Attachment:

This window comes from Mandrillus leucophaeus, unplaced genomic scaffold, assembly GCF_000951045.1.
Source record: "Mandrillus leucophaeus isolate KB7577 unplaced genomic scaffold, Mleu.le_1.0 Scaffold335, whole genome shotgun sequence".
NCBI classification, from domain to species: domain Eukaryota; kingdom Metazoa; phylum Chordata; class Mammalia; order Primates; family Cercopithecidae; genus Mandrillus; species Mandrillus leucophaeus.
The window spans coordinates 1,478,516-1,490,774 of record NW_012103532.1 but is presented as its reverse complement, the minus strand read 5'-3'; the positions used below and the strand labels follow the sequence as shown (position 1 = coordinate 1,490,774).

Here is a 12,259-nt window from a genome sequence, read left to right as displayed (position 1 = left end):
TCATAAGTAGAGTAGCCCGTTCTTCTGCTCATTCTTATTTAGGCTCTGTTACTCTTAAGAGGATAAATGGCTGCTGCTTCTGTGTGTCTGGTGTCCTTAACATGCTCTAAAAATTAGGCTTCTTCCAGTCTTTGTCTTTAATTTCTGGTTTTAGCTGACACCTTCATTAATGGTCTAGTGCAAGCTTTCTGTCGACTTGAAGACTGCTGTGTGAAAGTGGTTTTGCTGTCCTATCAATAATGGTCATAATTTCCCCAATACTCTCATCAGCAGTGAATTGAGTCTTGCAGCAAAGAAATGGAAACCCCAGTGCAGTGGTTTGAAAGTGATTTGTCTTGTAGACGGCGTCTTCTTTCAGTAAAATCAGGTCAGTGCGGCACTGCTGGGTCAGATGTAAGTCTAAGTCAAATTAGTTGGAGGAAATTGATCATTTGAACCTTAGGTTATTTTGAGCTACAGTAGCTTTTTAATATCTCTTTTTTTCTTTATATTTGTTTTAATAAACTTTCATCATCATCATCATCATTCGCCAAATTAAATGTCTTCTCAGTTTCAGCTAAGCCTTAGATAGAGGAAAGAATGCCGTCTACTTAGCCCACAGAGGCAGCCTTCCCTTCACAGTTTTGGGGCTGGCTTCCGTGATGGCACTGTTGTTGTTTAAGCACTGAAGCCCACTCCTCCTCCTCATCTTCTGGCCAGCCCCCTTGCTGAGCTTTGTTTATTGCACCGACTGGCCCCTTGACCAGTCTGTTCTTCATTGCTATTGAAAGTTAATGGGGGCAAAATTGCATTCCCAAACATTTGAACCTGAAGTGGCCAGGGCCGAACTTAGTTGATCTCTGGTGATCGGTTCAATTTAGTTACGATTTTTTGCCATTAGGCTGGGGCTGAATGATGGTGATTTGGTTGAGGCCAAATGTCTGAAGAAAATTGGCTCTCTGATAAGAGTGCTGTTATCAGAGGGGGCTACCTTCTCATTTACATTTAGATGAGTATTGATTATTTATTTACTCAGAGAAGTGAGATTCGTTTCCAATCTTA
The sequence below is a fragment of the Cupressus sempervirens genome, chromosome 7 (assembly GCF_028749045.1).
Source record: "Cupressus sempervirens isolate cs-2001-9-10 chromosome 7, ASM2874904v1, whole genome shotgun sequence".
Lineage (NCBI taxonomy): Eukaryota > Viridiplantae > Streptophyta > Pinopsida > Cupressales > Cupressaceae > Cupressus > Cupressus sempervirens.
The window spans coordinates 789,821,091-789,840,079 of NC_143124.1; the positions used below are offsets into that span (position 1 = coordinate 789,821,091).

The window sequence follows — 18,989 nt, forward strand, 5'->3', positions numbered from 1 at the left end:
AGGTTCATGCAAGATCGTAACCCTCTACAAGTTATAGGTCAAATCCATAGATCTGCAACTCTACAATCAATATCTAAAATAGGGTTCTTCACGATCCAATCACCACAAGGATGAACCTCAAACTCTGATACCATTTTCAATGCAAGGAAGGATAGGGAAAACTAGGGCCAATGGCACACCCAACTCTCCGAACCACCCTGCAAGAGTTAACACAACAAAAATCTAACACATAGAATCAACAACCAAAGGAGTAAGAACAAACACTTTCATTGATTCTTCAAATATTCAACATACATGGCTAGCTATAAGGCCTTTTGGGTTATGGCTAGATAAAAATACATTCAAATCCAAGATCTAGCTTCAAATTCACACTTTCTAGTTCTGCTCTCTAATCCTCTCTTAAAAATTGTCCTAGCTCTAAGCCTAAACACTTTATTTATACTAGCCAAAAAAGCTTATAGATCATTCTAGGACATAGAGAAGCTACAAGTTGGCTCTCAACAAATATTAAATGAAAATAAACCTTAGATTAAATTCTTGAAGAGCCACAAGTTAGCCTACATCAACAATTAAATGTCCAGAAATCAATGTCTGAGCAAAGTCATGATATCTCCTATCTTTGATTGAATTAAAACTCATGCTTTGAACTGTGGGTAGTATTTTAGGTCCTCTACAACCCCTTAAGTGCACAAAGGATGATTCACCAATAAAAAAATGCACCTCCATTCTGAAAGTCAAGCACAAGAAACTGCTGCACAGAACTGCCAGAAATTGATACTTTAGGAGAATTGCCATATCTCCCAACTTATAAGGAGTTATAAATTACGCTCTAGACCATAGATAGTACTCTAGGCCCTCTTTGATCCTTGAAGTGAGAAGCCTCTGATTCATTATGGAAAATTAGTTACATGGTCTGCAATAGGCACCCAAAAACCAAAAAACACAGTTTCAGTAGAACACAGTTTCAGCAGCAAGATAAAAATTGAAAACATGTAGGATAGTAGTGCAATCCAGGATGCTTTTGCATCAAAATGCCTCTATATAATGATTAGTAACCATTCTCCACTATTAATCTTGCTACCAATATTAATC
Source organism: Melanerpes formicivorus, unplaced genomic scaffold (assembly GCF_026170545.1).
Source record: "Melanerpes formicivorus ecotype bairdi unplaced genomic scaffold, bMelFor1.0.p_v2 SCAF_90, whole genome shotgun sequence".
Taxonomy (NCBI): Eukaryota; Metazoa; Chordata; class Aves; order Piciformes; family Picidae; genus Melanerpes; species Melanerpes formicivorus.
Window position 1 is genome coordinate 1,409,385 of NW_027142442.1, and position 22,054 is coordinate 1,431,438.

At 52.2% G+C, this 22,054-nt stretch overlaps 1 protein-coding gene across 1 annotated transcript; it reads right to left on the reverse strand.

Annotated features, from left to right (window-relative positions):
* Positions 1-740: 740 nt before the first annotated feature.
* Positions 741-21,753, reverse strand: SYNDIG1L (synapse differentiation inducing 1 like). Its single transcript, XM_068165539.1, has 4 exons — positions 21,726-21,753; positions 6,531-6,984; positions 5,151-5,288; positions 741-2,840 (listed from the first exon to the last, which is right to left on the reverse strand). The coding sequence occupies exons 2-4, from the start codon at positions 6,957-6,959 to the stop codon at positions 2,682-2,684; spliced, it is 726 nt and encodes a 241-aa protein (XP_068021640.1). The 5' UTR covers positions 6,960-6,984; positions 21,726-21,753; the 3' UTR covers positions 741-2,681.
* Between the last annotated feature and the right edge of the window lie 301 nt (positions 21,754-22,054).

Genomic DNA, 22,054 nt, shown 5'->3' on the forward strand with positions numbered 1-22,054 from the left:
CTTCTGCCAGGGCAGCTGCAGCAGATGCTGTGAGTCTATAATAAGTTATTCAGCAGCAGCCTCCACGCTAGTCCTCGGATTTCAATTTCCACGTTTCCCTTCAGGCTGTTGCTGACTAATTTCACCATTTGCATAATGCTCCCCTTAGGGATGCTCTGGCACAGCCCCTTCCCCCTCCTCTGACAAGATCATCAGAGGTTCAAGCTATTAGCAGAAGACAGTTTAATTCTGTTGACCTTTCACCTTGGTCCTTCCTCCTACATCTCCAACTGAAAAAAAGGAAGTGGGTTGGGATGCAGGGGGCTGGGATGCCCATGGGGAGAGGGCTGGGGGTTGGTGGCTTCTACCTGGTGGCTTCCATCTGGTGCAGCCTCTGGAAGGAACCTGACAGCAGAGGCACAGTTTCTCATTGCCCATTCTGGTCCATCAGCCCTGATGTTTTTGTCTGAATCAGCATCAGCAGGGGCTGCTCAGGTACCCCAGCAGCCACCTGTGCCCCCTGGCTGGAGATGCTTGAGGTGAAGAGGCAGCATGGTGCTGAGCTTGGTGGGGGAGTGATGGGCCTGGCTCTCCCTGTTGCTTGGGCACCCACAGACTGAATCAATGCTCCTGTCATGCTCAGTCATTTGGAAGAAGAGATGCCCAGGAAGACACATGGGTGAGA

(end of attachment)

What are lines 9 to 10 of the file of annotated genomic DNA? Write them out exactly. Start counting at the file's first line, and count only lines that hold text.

Lineage (NCBI taxonomy): Eukaryota > Viridiplantae > Streptophyta > Pinopsida > Cupressales > Cupressaceae > Cupressus > Cupressus sempervirens.
The window spans coordinates 789,821,091-789,840,079 of NC_143124.1; the positions used below are offsets into that span (position 1 = coordinate 789,821,091).